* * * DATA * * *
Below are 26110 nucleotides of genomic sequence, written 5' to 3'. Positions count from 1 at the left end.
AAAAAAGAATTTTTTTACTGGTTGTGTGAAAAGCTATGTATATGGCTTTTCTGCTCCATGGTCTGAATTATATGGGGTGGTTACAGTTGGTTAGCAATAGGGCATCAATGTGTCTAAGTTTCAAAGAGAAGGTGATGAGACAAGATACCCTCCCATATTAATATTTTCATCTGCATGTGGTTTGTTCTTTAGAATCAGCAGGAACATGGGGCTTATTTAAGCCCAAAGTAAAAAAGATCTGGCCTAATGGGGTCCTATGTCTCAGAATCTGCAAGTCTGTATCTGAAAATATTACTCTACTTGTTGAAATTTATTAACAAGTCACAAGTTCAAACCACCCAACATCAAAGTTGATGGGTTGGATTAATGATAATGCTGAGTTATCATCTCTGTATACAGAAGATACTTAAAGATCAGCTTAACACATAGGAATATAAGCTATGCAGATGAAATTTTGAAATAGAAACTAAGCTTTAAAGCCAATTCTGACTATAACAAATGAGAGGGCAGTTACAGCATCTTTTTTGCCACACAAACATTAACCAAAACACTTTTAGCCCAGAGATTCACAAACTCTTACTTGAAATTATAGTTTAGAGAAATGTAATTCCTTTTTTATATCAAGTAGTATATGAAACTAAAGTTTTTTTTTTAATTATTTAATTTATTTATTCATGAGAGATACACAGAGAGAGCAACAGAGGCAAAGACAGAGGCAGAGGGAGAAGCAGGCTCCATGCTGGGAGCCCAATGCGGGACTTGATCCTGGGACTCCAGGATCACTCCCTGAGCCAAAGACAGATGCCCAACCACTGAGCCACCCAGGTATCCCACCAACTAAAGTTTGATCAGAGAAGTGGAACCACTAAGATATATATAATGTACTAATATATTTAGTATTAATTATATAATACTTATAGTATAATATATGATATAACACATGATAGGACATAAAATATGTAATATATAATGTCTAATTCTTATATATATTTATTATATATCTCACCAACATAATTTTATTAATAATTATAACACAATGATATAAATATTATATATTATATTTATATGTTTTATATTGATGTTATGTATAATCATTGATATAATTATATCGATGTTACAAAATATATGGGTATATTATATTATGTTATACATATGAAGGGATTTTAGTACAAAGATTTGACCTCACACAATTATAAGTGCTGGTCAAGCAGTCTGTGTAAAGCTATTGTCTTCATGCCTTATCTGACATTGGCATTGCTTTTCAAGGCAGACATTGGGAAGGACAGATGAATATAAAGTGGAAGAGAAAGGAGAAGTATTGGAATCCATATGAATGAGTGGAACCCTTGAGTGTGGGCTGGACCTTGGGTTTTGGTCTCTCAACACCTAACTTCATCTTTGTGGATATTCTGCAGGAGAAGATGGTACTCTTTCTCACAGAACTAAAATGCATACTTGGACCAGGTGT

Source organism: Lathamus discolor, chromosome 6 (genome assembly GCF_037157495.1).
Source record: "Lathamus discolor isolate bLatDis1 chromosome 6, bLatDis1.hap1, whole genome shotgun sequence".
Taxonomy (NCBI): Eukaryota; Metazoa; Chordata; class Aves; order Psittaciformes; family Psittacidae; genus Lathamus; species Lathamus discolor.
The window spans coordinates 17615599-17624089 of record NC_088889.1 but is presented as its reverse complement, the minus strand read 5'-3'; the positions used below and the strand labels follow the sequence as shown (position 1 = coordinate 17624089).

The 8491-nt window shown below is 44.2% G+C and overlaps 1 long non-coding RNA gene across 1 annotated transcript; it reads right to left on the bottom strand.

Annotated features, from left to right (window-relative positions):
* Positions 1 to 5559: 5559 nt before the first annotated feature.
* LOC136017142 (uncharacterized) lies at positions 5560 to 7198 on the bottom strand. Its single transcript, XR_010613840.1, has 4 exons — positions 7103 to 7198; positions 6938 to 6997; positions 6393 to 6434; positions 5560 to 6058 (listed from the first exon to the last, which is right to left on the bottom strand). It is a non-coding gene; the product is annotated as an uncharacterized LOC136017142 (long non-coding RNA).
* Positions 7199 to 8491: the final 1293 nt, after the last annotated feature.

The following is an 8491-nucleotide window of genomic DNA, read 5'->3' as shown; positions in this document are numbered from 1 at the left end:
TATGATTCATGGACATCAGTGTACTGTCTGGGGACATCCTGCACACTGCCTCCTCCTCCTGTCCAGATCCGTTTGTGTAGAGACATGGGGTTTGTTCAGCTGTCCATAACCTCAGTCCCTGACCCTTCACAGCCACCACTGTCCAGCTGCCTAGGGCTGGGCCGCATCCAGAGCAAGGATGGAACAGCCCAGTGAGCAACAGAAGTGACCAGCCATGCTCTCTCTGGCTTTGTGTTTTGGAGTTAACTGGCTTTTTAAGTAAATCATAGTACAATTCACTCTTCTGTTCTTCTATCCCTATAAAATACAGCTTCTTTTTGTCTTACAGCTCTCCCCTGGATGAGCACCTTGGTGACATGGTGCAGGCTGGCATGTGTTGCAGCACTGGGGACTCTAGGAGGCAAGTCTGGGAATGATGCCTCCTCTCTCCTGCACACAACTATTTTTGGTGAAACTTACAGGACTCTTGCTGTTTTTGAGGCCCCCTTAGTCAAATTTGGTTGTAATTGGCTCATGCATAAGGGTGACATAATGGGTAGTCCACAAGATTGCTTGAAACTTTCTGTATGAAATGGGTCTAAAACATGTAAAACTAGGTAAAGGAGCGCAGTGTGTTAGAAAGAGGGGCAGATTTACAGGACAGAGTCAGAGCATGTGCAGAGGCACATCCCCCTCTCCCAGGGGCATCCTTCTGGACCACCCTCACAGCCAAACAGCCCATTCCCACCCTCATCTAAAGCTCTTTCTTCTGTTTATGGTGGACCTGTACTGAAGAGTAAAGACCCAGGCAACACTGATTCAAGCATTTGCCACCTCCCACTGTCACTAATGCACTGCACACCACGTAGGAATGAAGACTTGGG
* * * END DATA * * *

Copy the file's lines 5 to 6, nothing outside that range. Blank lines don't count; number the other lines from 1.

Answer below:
Taxonomy (NCBI): Eukaryota; Metazoa; Chordata; class Aves; order Psittaciformes; family Psittacidae; genus Lathamus; species Lathamus discolor.
The window spans coordinates 17615599-17624089 of record NC_088889.1 but is presented as its reverse complement, the minus strand read 5'-3'; the positions used below and the strand labels follow the sequence as shown (position 1 = coordinate 17624089).